Streams

Soterios Johnson

Before you ask... it's Greek. And, so is Johnson (via translation). It's a long story... Soterios Johnson seemed strangely drawn to the news, even as a young child.

As a kid he would lull himself to sleep listening to WCBS NewsRadio 88. "As a kid, I always wanted to be in the know... and to spread the word," he says. In high school, Soterios worked at a small FM station in his hometown in New Jersey, followed by a four-year stint as an undergraduate at Columbia on WKCR, New York. He was an Associate Producer at Newsweek On Air and worked in the field of science journalism for several years. He earned his master's degree at Columbia's Graduate School of Journalism.

Soterios Johnson appears in the following:

Protest Photos Are the Best Art of 2014

Friday, December 12, 2014

 The pictures of die-ins posted by ordinary citizens on Twitter offer a new visual language and connect with an emotional moment.

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The One Play to See Before the Year is Over

Friday, December 05, 2014

An autistic teenager, a drag queen and a girl in Rwanda who claims to see the Virgin Mary are subjects of shows not to miss, according to three critics. 

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The World's Most Peculiar Museum

Wednesday, December 03, 2014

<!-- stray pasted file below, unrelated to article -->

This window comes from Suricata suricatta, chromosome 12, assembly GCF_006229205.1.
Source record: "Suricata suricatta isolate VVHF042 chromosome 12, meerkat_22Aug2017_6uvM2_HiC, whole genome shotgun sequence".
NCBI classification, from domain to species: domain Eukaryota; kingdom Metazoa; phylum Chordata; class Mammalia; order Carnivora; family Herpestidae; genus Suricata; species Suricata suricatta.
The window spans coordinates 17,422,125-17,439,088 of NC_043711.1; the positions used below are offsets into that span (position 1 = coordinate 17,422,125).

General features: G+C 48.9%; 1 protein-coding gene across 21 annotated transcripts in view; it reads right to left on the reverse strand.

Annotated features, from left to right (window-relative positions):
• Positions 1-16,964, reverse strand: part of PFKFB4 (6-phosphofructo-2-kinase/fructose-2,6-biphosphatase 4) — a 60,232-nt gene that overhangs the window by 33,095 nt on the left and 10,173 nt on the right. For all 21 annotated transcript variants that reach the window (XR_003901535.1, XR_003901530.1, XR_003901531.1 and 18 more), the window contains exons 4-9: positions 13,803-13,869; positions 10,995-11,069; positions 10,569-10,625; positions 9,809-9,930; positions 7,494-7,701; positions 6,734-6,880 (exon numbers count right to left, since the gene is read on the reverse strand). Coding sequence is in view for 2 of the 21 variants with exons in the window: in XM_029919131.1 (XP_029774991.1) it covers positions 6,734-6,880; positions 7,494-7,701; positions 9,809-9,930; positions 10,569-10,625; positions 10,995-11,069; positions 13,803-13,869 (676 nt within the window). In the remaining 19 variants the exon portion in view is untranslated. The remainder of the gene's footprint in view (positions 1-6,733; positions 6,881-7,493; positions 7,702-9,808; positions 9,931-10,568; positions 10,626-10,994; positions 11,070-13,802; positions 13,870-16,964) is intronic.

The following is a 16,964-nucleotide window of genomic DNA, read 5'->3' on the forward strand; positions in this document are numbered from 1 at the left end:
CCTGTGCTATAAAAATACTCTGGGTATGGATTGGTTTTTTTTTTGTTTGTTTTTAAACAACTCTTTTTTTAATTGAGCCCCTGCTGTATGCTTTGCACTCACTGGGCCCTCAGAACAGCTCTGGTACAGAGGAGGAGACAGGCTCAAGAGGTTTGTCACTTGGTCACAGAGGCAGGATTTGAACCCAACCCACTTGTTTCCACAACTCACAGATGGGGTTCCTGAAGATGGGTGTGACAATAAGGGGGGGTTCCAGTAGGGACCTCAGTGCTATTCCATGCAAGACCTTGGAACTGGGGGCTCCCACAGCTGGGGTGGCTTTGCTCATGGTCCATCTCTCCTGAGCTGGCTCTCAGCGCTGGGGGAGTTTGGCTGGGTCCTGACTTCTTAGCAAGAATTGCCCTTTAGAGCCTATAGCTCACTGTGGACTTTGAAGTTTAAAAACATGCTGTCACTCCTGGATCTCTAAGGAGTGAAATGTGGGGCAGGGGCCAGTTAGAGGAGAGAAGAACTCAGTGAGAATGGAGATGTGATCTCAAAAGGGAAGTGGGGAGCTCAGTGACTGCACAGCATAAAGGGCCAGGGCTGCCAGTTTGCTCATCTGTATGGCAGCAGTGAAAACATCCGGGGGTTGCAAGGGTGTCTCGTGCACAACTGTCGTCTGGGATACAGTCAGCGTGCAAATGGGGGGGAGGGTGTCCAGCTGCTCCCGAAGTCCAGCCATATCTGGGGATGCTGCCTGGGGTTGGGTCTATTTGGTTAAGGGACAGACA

Art Basel kicks off this week in Miami Beach, and with it comes serious parties and serious buying. New York magazine's Carl Swanson is covering the event, and gives us a sneak peek. 

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Not Your Mama's Christmas Show: A Burlesque Twist on Holiday Classics

Friday, November 21, 2014

New York City is home to two Christmas shows that come with comedy, and some strip-tease. 

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The Costs Behind Obamacare's Curtain

Tuesday, November 18, 2014

The Affordable Care Act has given rise to some surprising cost increases beyond premiums and deductibles.

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A Picasso Face-Off at Two Galleries

Friday, November 14, 2014

 Pace and Gagosian both have large exhibitions on the work of the Spanish master.

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What We've Learned About Obamacare in NJ

Thursday, November 13, 2014

Kai Wright looks back on the law's successes and shortcomings one year in, and looks ahead to what will change as the country gears up for 2015's open enrollment period.

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Rudy Giuliani’s Most Reviled Artist Is Back

Friday, October 31, 2014

It’s been 15 years since the mayor threatened to cut funding to the Brooklyn Museum over Chris Ofili’s painting of a black Virgin Mary covered in feces. 

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Bucking National Trend, GOP Districts in NJ Might Go Blue

Tuesday, October 28, 2014

Forecasters are predicting gains for Republicans in both the House and the Senate. But in New Jersey, Democratic candidates are making a strong challenge for two open GOP seats.